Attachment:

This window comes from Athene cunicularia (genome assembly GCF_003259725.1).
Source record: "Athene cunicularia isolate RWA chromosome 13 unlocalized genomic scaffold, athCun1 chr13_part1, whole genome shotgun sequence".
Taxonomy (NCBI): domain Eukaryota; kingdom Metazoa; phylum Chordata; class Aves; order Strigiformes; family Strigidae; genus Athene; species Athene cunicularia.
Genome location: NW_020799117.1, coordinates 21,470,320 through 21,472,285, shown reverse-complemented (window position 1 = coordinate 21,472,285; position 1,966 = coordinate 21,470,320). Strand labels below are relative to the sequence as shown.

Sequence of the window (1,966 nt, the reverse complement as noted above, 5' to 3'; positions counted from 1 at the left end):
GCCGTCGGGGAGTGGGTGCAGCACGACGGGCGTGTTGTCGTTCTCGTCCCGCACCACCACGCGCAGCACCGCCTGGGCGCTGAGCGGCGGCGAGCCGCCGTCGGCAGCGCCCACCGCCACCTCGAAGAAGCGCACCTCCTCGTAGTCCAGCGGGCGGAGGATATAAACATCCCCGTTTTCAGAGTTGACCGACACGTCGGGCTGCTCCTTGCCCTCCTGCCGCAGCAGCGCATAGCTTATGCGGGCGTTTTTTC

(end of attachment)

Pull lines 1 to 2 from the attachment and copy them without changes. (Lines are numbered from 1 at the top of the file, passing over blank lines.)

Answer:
This window comes from Athene cunicularia (genome assembly GCF_003259725.1).
Source record: "Athene cunicularia isolate RWA chromosome 13 unlocalized genomic scaffold, athCun1 chr13_part1, whole genome shotgun sequence".